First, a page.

Reform Approach

In recent years the market for alternatively generated clean power and energy has gathered pace and momentum in response to environmental, social, technological, legislative and financial drivers.

Reform’s business strategy is a simple one – to develop Clean Energy generation projects that fully address the current risks associated with such projects, including:

• The long term availability/sustainability of a fuel supply;
• The compatibility of the fuel with a proven, warrantable technology;
• The location of the fuel source and the effects on transport infrastructure;
• Economic viability;
• The availability of high-end engineering support in addition to the technology provider;
• The negotiation of appropriate power purchase contracts.

Working with a number of Waste License holders, Reform has developed a fuel derived from waste collected in skips and processed through Waste Transfer Stations. The fuel-waste is the material that remains after any recyclable material has been removed. This remaining material is typically sent to land fill. The fuel-waste along with waste wood collected by the same skip service has been tested independently to verify its characteristics. These sampling tests have been used to identify a preferred technology provider.

Locating each clean energy recovery plant at the site of its primary fuel source through partnering an existing commercial waste transfer station operator addresses one of the key limitations facing many of the large industrial scale biomass-based energy recovery and generation projects– long term security of fuel supply.

The model adopted by the Reform Energy group has been based on identifying and developing only those projects that fully address the Critical Success Factors that have been identified. Reform Energy’s model for developing Clean Energy Recovery Plants is summarised below:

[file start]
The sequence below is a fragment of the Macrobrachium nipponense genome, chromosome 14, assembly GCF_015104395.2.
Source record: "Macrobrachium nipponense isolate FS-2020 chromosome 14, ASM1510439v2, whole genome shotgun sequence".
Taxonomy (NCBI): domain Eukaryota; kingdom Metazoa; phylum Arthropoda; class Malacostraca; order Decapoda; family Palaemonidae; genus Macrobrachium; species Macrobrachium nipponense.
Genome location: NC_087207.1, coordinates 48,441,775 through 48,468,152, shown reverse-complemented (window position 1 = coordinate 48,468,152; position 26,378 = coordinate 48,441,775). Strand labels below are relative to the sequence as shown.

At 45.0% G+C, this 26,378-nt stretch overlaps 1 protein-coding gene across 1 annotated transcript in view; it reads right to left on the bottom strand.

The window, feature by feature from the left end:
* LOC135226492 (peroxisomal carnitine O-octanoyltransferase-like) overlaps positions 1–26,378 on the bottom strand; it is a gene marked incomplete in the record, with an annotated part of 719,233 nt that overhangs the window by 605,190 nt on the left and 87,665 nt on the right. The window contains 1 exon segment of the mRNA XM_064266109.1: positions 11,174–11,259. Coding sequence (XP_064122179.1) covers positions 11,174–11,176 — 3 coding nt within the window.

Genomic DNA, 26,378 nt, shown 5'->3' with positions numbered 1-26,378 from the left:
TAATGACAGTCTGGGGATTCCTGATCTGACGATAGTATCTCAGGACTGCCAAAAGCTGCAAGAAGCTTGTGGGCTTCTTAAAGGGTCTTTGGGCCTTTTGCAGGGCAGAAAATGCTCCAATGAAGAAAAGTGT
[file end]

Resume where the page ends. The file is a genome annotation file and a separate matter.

• Small scale, local (decentralised) power generation to service local industries and communities
• Plants using local, sustainable fuel components from multiple diversified sources
• Fuel sources that do not compete with larger Municipal Solid Waste (“MSW”) developments
• Fuel sources that are not reliant on the purchase of Biomass as a commodity
• Fuel sources that support landfill diversion strategies and reduce local traffic movements
• On site ‘micro’ fuel quality and processing facilities at each Plant
• On site expertise in fuel handling and composition
• Proven, warrantable technology from the most experienced and reputable available suppliers
• Suitable regeneration projects available to provide local heat and power off-take customers
• Plants that support the optimisation of local recycling and energy efficiency projects
• Projects that offer a suitably diversified portfolio of revenue streams

The model developed by Reform Energy is significantly different from many other recent developments looking to benefit from this market potential. They are often primarily technology focused, and have stalled or aborted because they have failed to fully address a number of Critical Success Factors. These include the following:

• The requirement/drivers for a technological solution;
• The nature, availability and sustainability of fuel and fuel components;
• The commoditisation of alternative fuel sources (biomass for example);
• Relevant and proven technology and engineering support;
• Financial considerations (funding and return);
• The negative effects of transporting fuel to feed speculative projects;
• Management capability.